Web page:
In Depth Note: For current information about safety/security issues in Puerto Vallarta, refer to the U.S. State Department website (travel.state.gov).
Adventurous travelers began visiting Puerto Vallarta during the 1940s and '50s, but it took a Hollywood director and a scandalous romance to put Vallarta on the mass tourism radar. Elizabeth Taylor came to Puerto Vallarta in 1963 to be near Richard Burton, who was on location filming John Huston's “The Night of the Iguana,” as the two were having a highly publicized extramarital affair. Photographers followed their every move, and Puerto Vallarta instantly became world famous.
Along cobblestone streets you'll find the usual line-up of gringo-friendly businesses, from casual Mexican restaurants and hip clothing boutiques to American chain stores and party-til-dawn nightclubs. But Vallarta (as the locals call it) also has an artistic bent. Surrealistic sculptures dot the bustling beachfront malecón (boardwalk), a prime destination for sunset strolls.
One-of-a-kind art galleries and shops fill the compact downtown area. Souvenir stalls line shady Isla Río Cuale, a long, slender islet in the middle of the Río Cuale, the river that bisects the downtown area on its journey from mountains to sea.
The Marina Vallarta complex sits just north of the Hotel Zone. Here, discount chains like Costco and Walmart serve an ever-growing population of Mexican transplants and expatriates from el norte. Yet somehow such name-brand consumerism doesn't overshadow Vallarta's prevailing Old Mexico charm.
As for when to visit Puerto Vallarta, the weather is balmy year-round, but it's nicest from mid-December through mid-April. This is also the time to see migrating humpback whales that swim down from the frigid Arctic to the warm Pacific waters. Book your travel reservations several months in advance to guarantee cheap airline flights if you intend to visit during the winter high tourist season.
Vallarta is very casual; most visitors wear shorts and T-shirts. Slacks or nice jeans for men and summer-type dresses for women are appropriate for more upscale restaurants and some nightclubs. A sweater comes in handy for winter evenings; effective sunscreen is a must all year.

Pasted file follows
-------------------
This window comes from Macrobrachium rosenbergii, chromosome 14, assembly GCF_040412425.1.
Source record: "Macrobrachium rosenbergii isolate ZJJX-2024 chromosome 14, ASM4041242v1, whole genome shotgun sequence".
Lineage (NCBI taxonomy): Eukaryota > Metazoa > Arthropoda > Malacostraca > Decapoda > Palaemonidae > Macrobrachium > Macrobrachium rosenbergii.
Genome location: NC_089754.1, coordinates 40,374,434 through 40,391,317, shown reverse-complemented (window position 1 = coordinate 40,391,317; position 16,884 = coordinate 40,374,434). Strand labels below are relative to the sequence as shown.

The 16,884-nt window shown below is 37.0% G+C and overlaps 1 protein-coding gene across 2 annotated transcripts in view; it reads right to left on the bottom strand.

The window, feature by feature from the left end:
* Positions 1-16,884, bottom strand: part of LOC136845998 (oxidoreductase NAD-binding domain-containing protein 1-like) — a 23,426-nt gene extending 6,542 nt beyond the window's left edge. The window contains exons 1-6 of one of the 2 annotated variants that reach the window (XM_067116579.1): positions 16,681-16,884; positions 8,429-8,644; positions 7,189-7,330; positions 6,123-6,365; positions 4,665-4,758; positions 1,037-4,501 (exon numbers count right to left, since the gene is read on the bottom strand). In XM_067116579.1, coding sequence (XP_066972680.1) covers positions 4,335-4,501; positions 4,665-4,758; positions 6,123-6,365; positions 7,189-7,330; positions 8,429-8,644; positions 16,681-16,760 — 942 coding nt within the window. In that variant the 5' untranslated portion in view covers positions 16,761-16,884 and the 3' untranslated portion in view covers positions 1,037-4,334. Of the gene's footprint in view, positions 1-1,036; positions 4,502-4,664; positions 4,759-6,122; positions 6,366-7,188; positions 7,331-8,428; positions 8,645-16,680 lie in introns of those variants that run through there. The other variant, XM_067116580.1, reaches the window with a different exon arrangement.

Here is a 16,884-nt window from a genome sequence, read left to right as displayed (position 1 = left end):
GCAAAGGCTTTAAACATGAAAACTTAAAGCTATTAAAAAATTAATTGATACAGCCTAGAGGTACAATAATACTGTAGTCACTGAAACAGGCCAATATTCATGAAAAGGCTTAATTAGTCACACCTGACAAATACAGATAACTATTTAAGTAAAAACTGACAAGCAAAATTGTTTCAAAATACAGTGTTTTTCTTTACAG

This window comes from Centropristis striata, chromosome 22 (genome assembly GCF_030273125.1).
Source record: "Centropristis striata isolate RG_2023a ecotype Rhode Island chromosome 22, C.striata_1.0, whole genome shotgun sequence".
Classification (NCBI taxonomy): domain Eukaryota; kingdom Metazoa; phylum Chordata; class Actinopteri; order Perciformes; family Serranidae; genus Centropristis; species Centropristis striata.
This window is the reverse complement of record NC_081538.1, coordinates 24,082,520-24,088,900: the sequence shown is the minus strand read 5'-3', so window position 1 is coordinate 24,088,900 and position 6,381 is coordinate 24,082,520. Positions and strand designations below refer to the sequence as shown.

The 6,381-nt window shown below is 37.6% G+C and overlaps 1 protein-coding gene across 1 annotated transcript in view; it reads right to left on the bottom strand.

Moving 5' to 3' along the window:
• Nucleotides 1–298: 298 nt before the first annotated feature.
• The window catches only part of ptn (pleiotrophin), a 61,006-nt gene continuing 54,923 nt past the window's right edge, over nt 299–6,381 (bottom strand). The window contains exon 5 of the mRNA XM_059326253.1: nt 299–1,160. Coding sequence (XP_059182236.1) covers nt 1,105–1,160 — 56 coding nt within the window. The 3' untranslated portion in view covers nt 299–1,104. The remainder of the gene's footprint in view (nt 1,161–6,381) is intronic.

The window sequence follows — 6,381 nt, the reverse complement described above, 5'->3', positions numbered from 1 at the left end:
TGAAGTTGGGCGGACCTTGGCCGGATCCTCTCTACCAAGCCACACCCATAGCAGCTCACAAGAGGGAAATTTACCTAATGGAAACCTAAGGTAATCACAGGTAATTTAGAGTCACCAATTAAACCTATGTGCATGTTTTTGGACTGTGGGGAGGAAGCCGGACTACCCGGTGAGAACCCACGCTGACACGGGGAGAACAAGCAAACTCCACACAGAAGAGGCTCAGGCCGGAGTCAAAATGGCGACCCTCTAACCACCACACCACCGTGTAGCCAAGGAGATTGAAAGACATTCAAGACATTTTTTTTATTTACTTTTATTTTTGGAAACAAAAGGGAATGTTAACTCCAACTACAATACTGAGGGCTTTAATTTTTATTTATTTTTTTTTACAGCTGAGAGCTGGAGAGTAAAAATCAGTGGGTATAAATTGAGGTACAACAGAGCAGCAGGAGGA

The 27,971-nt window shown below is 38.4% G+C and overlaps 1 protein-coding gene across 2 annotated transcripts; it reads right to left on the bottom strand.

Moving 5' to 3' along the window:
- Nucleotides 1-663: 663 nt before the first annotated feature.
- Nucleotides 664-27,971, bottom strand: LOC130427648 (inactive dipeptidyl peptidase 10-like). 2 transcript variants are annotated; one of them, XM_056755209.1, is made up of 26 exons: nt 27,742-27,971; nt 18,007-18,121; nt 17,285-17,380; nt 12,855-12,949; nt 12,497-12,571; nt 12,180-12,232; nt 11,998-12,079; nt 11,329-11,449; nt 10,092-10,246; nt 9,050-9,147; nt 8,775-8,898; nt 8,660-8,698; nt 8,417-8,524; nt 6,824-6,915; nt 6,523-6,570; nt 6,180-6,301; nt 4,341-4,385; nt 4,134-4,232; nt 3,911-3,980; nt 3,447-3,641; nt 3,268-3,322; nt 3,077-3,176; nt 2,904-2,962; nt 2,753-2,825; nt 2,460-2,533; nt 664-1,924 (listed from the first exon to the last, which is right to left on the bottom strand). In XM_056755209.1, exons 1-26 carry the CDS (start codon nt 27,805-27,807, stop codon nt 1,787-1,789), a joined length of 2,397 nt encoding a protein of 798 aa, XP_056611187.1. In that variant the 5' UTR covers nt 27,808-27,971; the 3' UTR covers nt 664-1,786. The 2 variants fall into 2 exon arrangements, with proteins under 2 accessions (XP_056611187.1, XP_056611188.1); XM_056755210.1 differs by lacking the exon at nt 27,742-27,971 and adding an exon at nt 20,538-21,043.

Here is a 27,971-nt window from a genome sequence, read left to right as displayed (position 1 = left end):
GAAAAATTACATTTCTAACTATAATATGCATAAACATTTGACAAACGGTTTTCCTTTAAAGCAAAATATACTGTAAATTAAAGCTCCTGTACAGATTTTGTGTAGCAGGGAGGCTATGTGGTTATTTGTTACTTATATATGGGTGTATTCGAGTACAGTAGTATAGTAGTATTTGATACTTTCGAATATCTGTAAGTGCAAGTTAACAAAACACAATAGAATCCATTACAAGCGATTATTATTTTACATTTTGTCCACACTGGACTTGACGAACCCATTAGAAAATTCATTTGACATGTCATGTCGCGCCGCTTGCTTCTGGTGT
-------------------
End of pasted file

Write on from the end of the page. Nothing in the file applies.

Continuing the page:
Pack a hat and bring along an effective insect repellent, as mosquitoes can be a nuisance at any time of year. A formula containing at least 40 percent DEET will usually do the trick. If you arrive without bug spray, Autan Classic is a widely available Mexican brand.
Puerto Vallarta, JA
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6 meters (20 feet)
In case of emergency, dial 060 and ask to be connected to an English-speaking operator. For non-emergencies phone (322) 290-0507.
Avenida Francisco Villa #900 (second floor); phone (322) 225-0000 (English may not be spoken fluently). The office is open Mon.-Fri. 9-3 and can assist with time share, taxi, store and other consumer-related issues.
Ameri-Med Hospital, in Plaza Neptuno at the entrance to Marina Vallarta (Boulevard Francisco Medina Ascencio), (322) 226-2080; CMQ Downtown Hospital, Basilio Badillo #365 at Insurgentes, (322) 223-1919; Red Cross (Cruz Roja), Avenida Río Balsas (at Avenida Río de la Plata), (322) 222-1533. All of these facilities are open 24 hours.
Local phone calls
If you don't have a cellphone, use public Telmex phones marked “Ladatel” rather than calling from your hotel room, which almost always incurs a hefty per-minute charge. Ladatel phone cards are available in various denominations from most local stores. Avoid phones with pictures of credit cards or decals saying ”3 minutos gratis” that advertise long distance calling to the United States and Canada; the charges will be outrageous.
Vallarta Today is an English-language daily newspaper geared toward tourists; it has information on everything from local restaurants to currency exchange rates.
Avenida Independencia Puerto Vallarta, JA . Phone:(322)224-1175
Banks are usually open Mon.-Fri. 9-5, although hours for exchanging foreign currency may be restricted and there's often a long waiting line. Currency exchange houses are open longer hours. ATM withdrawals are in pesos; receiving U.S. dollars usually requires a Mexican bank-issued ATM/credit card. Stores, restaurants, taxi drivers and street vendors will often accept dollars, but keep in mind that the minimum wage in Mexico is very low and workers in resort areas depend on tips to make a living. Always tip in pesos if possible, since U.S. coins are useless and dollars must be converted.
Crimes targeting tourists are infrequent, and it's safe to walk the downtown streets. Avoid carrying large amounts of cash in public and don't wander along back streets after dark. A hotel safety deposit box is a good place to keep money, passports, airline tickets, tourist permits and so forth. Bilingual “tourist police” wearing white safari outfits and baseball caps patrol the downtown area and are generally friendly and helpful.